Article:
Alternative scenarios on the evolution of mediolateral patterning of nerve cords among bilaterians. Scenarios A and B are modified from Ref. [17]. A Convergent evolution of similarities of the mediolateral patterning in vertebrates, arthropods and some annelids. The reconstruction of the ancestral morphology of the nervous system in the “urnephrozoan” is still unresolved due to the diversity of nerve cord arrangements in the nephrozoan lineages (white question mark). B The “urnephrozoan” already possessed a medially condensed nerve cord and mediolateral patterning. Thus, the medially condensed nerve cords of vertebrates, arthropods and annelids are homologous, implying multiple losses of mediolateral patterning. C The “urnephrozoan” already possessed a medially condensed nerve cord and mediolateral patterning. The medially condensed nerve cords of vertebrates and annelids are homologous. As a result, multiple independent losses of mediolateral patterning would have occurred, including the ecdysozoan ancestor, which would imply an independent evolution of medially condensed nerve cords in arthropods

Conclusion

Our analysis of the NK cluster genes in the onychophoran E. rowelli revealed that these genes are involved in various developmental processes. Our major findings can be summarized as follows:
  • NK1, Msx and Lbx are expressed in a segment polarity-like pattern early in development of E. rowelli—a pattern that otherwise has only been reported from the annelid P. dumerilii. However, major differences in timing, position and extent of these patterns suggest considerable differences in segment patterning mechanisms between the two animal groups, which argue against a common origin of the segment polarity patterns of NK genes in onychophorans and annelids.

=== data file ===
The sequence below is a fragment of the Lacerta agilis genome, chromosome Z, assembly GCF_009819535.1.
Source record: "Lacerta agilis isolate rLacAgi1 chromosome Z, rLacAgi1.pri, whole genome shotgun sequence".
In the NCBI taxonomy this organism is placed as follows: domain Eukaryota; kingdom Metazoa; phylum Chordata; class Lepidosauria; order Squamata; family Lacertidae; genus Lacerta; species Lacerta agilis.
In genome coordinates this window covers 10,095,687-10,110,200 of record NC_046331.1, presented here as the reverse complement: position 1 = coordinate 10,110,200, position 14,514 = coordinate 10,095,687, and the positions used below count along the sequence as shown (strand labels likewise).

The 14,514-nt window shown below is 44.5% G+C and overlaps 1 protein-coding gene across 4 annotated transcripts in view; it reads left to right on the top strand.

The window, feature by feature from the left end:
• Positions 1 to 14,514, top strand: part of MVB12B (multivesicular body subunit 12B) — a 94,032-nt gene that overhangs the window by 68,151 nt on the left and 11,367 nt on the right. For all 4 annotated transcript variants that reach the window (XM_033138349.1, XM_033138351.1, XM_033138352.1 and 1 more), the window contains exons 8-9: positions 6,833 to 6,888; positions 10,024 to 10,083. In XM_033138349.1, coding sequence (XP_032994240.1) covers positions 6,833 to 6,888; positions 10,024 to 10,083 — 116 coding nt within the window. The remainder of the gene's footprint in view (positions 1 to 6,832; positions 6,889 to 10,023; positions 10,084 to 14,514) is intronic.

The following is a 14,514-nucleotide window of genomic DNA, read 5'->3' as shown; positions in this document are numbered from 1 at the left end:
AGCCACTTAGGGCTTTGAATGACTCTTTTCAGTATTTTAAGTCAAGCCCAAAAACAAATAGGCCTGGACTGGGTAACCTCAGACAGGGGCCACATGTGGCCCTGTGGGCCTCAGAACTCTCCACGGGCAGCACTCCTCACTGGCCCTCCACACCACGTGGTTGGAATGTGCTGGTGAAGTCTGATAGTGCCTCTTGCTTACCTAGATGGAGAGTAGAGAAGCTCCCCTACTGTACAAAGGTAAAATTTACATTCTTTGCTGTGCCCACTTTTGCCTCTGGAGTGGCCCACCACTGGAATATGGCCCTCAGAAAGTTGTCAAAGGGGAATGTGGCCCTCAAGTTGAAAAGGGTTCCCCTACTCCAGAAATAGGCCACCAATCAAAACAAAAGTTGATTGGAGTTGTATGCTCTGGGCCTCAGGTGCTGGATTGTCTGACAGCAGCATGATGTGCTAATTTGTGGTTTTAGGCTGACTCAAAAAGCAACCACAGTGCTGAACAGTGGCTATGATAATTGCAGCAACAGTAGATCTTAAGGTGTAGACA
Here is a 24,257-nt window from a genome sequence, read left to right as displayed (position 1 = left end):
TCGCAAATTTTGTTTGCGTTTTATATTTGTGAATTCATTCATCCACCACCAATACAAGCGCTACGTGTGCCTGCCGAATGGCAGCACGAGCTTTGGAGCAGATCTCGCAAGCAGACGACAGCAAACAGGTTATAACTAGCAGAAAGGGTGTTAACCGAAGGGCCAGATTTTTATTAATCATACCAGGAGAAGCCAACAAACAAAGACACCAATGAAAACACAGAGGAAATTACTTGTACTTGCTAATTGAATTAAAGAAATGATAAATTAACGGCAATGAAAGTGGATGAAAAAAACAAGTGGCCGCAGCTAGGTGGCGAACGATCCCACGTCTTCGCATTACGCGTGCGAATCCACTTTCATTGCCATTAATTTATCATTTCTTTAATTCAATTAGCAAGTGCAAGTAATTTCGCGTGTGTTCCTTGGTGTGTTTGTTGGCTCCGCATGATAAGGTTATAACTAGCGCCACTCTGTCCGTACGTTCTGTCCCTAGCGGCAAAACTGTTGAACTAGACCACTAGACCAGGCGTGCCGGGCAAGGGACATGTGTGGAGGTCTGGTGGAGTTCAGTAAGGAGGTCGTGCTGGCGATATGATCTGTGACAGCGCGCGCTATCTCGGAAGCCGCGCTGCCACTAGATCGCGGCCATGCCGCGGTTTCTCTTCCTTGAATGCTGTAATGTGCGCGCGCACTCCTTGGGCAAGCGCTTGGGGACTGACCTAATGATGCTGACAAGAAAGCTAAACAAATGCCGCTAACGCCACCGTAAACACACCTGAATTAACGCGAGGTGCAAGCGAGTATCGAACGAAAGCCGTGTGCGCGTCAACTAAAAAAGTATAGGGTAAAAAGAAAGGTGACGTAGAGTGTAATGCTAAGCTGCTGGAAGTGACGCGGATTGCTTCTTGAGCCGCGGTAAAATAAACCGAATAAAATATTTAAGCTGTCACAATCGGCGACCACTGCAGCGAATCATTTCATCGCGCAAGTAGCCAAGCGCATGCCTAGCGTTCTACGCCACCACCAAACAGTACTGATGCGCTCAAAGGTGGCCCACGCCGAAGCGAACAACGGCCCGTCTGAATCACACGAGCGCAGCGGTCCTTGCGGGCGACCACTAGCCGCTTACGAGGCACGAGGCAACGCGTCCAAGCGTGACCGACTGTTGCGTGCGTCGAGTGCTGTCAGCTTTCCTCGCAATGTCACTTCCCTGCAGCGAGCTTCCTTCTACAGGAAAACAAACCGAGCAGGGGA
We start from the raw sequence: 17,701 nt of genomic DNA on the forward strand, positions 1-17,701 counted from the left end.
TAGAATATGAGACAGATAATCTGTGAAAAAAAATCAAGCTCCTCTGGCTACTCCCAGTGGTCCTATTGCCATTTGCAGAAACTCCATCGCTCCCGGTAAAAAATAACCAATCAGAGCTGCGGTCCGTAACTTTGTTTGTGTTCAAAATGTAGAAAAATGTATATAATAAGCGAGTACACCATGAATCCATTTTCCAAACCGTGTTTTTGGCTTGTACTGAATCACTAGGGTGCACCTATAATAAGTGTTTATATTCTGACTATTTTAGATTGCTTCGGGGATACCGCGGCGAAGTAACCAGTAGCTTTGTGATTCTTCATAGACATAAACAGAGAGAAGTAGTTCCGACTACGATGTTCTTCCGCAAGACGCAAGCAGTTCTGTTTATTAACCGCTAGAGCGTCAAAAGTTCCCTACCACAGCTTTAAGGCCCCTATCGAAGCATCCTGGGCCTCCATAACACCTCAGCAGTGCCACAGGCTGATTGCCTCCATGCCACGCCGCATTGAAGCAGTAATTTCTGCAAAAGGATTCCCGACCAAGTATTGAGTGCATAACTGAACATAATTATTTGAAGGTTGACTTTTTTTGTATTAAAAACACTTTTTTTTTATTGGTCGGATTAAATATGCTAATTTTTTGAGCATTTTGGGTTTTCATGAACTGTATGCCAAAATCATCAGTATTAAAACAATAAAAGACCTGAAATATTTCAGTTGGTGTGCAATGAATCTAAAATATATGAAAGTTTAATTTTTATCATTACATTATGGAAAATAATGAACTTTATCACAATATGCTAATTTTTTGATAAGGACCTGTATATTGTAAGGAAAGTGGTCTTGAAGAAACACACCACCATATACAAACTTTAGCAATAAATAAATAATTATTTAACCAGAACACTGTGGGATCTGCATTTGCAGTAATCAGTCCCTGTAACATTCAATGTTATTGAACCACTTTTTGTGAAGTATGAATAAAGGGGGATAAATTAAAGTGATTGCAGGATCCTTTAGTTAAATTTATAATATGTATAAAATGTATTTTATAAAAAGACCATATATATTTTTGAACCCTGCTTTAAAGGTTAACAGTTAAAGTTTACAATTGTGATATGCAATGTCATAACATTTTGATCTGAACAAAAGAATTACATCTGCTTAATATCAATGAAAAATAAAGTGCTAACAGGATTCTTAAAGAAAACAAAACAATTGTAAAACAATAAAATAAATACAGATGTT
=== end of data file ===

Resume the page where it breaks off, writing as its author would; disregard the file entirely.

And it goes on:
• NK1, NK3, NK4, NK5, Lbx and Tlx are expressed in distinct domains in the developing limb musculature of E. rowelli, which corresponds to the involvement of these genes in somatic muscle development in other bilaterian taxa, suggesting that this role is conserved in Nephrozoa.

  • Our results on NK4 expression further provide evidence for a common origin of the dorsal heart in onychophorans and arthropods.

  • NK3, NK5, NK6, Lbx, Msx and NK2.2 are expressed in the developing nervous system of E. rowelli, which resembles the situation in other nephrozoans, indicating that these genes were involved in neural patterning in the last common ancestor of Nephrozoa. Furthermore, our results indicate that a staggered mediolateral expression of NK6, Msx and NK2.2 was either lost or was never present in Onychophora.

Methods

Specimens and sample preparation

Specimens of Euperipatoides rowelli Reid, 1996 (Peripatopsidae) were collected from decaying logs in the Tallaganda State Forest (35°26′S, 149°33′E, 954 m, New South Wales, Australia) in October 2011, January 2013 and October 2016. Permissions for specimen collection were obtained from the National Parks & Wildlife Service New South Wales (permit numbers: SL100159 and SL101720). Permissions for the export of specimens were obtained from the Department of Sustainability, Environment, Water, Population and Communities (permit numbers: PWSP104061, PWSP208163, and PWS2016-AU-001023). The animals were maintained in the laboratory as described previously [118]. Females were anesthetized with chloroform vapor for 10–20 s and the reproductive tracts were dissected and transferred to a physiological saline [119]. Embryos were dissected from the uteri, and the two membranes surrounding each embryo were removed using fine forceps. The embryos were staged according to Walker MH and Tait NN [53] with modifications described previously [55, 120]. After staging, the embryos were fixed overnight in 4% paraformaldehyde in phosphate-buffered saline (PBS; 0.1 M, pH 7.4), dehydrated in a graded methanol series and stored in absolute methanol at − 20 °C.